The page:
If you’re making your move into commercial real estate, even if you already have some experience under your belt in residential real estate, there are going to be a few commercial real estate terms you should know. Having this new vocabulary will help you navigate the complex world of commercial properties and ensure two very important necessities for your success:
- that you understand your lease and the agreement you’re entering, and
- that you can communicate your needs to the other people involved in your transaction.
Unlike residential real estate, where many of the terms are familiar to anyone who has bought or rented a home, commercial real estate has many terms that will probably be foreign to you. Whether you’re buying a commercial property with the intention of renting it out, or you’re a business owner looking to rent commercial property from a landlord, here are a few terms you will want to understand.
Usable Square Footage
This is the amount of space within the building that is available for use (that is, available to be rented out), as opposed to the amount of space that can’t be rented. Space that can’t be rented might include the building’s foyer, hallways, stairwells, elevator atriums or even shared bathrooms. Even though these contribute to the overall square footage of the building (known as the rentable square footage), these parts of the building aren’t used exclusively by any single tenant.
The only time these parts of the building would be considered usable square footage would be if a business owner is renting out an entire floor of an office complex and had exclusive use of the hallways, bathrooms and elevator atriums.
Common Area Maintenance (CAM):
This is the amount of money a landlord or property owner needs to spend to maintain the building. This cost could be divided up and passed on to the tenants, who will pay this cost on top of the amount they pay in rent. If this is the case, it should be specified in the lease. A CAM might be either flat or variable. If it is variable, a tenant might want to negotiate a cap on the CAM rate so that it doesn’t exceed budget.
In this type of lease, all expenses — including not only rent but also utilities, repairs, taxes and even insurance — are all included in one amount. Compare this with a triple net lease, where the tenant pays the rent and then is responsible for paying things like utilities and insurance separately. The third type of lease is a modified gross lease, where the tenant and property owner agree on how to divide the expenses between them.
Net Operating Income (NOI):
This is a commercial real estate term that is important for landlords to understand. The NOI is calculated by looking at the gross amount of rent you’re collecting and subtracting your expenses. In shorty, it’s how much money you’re making in the end. The NOI determines your property values, as a high NOI can indicate a valuable property and a low NOI can mean a property with less value.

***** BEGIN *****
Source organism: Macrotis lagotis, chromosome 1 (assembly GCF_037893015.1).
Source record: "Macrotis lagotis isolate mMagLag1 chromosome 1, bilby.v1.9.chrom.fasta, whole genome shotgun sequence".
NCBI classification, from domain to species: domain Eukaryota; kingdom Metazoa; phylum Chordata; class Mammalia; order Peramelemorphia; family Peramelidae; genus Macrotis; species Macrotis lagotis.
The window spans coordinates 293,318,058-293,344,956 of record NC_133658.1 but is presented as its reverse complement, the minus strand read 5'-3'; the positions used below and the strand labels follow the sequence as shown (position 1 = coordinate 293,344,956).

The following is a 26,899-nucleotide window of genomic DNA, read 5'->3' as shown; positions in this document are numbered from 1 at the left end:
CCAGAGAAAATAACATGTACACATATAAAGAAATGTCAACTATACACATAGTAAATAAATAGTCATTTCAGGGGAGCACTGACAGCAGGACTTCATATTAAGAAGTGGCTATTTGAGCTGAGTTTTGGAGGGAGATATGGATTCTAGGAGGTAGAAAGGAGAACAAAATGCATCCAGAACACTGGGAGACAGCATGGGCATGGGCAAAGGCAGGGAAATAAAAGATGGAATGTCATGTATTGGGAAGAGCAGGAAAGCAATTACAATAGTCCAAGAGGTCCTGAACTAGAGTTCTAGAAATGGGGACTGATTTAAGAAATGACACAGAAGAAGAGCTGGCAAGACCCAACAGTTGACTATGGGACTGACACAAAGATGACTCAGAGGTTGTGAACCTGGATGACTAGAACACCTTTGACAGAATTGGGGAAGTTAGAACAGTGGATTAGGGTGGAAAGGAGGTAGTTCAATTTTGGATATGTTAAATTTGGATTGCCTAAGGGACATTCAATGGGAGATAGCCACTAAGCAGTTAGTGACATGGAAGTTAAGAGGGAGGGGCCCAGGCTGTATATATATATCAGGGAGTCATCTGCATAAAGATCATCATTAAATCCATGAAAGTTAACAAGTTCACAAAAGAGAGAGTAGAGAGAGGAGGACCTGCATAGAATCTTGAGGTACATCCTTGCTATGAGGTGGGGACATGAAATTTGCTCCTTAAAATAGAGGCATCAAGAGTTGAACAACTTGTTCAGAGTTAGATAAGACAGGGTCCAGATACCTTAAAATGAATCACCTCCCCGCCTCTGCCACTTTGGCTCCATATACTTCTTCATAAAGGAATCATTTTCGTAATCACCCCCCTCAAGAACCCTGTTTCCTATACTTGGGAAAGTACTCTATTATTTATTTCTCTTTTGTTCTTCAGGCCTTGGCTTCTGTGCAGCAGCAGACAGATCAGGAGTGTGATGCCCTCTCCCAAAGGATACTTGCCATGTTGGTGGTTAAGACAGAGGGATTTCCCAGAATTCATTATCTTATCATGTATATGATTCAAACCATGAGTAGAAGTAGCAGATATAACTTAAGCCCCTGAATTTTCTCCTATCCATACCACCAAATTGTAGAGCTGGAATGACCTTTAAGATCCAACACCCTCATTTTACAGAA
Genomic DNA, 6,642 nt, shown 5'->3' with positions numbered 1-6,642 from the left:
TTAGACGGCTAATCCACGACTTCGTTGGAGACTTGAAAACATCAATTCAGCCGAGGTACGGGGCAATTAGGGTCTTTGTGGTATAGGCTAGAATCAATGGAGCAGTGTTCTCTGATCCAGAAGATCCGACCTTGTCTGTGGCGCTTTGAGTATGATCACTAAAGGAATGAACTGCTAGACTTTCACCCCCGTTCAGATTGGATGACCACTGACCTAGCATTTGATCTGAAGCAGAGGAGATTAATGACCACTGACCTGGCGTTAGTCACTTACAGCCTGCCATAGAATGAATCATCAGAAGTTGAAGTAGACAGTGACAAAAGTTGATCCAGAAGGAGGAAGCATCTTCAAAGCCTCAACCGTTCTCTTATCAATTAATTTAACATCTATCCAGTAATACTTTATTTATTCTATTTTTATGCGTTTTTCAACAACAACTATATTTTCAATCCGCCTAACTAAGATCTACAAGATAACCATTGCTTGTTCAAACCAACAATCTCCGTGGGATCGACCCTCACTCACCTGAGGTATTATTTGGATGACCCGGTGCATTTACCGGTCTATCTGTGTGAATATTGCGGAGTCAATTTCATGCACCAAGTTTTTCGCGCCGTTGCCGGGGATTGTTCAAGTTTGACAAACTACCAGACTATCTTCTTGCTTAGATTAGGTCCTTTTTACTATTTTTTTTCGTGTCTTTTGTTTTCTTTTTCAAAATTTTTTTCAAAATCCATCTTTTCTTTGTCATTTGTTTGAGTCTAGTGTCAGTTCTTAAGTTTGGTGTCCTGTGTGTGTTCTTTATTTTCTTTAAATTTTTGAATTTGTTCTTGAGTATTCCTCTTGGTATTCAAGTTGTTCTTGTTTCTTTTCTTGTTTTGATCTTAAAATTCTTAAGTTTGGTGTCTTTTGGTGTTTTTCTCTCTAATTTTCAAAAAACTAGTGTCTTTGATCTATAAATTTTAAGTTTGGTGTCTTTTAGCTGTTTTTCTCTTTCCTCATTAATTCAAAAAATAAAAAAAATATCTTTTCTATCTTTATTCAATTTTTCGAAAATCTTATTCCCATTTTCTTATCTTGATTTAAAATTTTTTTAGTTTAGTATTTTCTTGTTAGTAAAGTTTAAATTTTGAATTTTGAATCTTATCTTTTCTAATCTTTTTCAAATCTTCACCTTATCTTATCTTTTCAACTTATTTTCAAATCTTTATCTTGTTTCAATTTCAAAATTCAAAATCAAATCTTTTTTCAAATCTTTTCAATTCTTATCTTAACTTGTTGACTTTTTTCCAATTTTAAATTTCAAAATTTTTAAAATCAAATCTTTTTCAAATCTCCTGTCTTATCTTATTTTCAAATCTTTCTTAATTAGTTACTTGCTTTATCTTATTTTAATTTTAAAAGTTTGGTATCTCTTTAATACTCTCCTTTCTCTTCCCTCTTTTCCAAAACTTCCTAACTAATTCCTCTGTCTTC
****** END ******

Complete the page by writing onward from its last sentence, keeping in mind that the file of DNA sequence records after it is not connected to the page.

Price Per Unit:
This number will help a property owner decide how much to charge in rent for each unit. For example, if you buy an office complex for $700,000 and it has 20 equally sized commercial spaces available in it, each of those commercial spaces is worth $35,000. Compare this commercial real estate term with price per square footage, which considers how much each square foot of the property is worth based on the overall value of the property divided by the amount of space.
If you’re a business owner renting out a property, it’s to your advantage to have a clause that permits subletting to another tenant in the event that you have an emergency or other unforeseen circumstance that forces you out of the space before your lease is up. In some cases, a property owner might include a clause prohibiting subleasing, and you should consider what this means for you. If you outgrow the space faster that you anticipated, you don’t want to hold off on expansion simply because you have another year left on your lease.
This commercial real estate term is pretty self-explanatory. An escalation clause lets the tenant know how much the rent will increase (or escalate) every year.
Right of First Refusal:
This is a commercial real estate term that will be important for tenants. Let’s say a business owner rents a suite in a commercial complex but is interested in renting the adjacent space when it becomes available, either because the tenant wants to move from one space to another or because the tenant wants to occupy both spaces at the same time. Including the right of first refusal in the commercial real estate lease means the current tenant has first dibs on any other space the landlord has available before the real estate is offered to the public.
This specifies exactly what changes a tenant can make to a property to suit their needs. Whether it’s a major renovation, carpeting or painting, these changes might be permitted or prohibited. In the case of permitted tenant improvements, the property owner might agree to handle some or all of the cost.
There is a saying we like, “stick to your knitting.” It means stick to the thing that you are good at. For us that is commercial real estate. If you want someone with the experience to guide you through the process the Murphy Commercial team can help. Visit us at Murphy Commercial Real Estate